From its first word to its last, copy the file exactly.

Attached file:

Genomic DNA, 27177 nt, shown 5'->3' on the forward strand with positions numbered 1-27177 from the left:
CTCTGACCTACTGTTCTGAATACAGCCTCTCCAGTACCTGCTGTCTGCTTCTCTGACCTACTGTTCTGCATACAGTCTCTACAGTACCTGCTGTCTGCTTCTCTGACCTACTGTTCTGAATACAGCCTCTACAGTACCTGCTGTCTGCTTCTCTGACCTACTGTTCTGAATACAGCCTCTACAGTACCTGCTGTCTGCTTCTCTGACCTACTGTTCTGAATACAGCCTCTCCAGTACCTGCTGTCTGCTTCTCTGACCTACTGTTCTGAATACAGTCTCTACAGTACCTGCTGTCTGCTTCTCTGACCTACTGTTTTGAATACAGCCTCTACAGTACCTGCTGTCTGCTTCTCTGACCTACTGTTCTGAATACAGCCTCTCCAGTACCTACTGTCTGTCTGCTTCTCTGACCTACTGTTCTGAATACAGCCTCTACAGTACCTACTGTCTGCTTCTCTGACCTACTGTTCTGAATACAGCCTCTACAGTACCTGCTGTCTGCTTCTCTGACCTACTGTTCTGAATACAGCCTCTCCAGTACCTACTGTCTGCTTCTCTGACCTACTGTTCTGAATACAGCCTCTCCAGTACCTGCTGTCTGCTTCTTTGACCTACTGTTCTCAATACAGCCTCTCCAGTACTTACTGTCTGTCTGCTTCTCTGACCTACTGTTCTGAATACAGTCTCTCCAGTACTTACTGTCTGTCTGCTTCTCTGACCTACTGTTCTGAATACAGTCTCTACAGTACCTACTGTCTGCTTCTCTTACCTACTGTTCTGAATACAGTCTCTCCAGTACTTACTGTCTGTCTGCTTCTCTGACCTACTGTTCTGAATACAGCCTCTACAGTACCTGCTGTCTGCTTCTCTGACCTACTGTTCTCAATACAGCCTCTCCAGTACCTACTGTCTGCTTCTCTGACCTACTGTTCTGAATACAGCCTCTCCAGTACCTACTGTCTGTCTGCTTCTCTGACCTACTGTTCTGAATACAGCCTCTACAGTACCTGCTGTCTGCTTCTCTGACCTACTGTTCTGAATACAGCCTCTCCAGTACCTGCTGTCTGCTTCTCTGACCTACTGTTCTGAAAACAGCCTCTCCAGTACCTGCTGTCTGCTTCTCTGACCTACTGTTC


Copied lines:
Genomic DNA, 27177 nt, shown 5'->3' on the forward strand with positions numbered 1-27177 from the left:
CTCTGACCTACTGTTCTGAATACAGCCTCTCCAGTACCTGCTGTCTGCTTCTCTGACCTACTGTTCTGCATACAGTCTCTACAGTACCTGCTGTCTGCTTCTCTGACCTACTGTTCTGAATACAGCCTCTACAGTACCTGCTGTCTGCTTCTCTGACCTACTGTTCTGAATACAGCCTCTACAGTACCTGCTGTCTGCTTCTCTGACCTACTGTTCTGAATACAGCCTCTCCAGTACCTGCTGTCTGCTTCTCTGACCTACTGTTCTGAATACAGTCTCTACAGTACCTGCTGTCTGCTTCTCTGACCTACTGTTTTGAATACAGCCTCTACAGTACCTGCTGTCTGCTTCTCTGACCTACTGTTCTGAATACAGCCTCTCCAGTACCTACTGTCTGTCTGCTTCTCTGACCTACTGTTCTGAATACAGCCTCTACAGTACCTACTGTCTGCTTCTCTGACCTACTGTTCTGAATACAGCCTCTACAGTACCTGCTGTCTGCTTCTCTGACCTACTGTTCTGAATACAGCCTCTCCAGTACCTACTGTCTGCTTCTCTGACCTACTGTTCTGAATACAGCCTCTCCAGTACCTGCTGTCTGCTTCTTTGACCTACTGTTCTCAATACAGCCTCTCCAGTACTTACTGTCTGTCTGCTTCTCTGACCTACTGTTCTGAATACAGTCTCTCCAGTACTTACTGTCTGTCTGCTTCTCTGACCTACTGTTCTGAATACAGTCTCTACAGTACCTACTGTCTGCTTCTCTTACCTACTGTTCTGAATACAGTCTCTCCAGTACTTACTGTCTGTCTGCTTCTCTGACCTACTGTTCTGAATACAGCCTCTACAGTACCTGCTGTCTGCTTCTCTGACCTACTGTTCTCAATACAGCCTCTCCAGTACCTACTGTCTGCTTCTCTGACCTACTGTTCTGAATACAGCCTCTCCAGTACCTACTGTCTGTCTGCTTCTCTGACCTACTGTTCTGAATACAGCCTCTACAGTACCTGCTGTCTGCTTCTCTGACCTACTGTTCTGAATACAGCCTCTCCAGTACCTGCTGTCTGCTTCTCTGACCTACTGTTCTGAAAACAGCCTCTCCAGTACCTGCTGTCTGCTTCTCTGACCTACTGTTC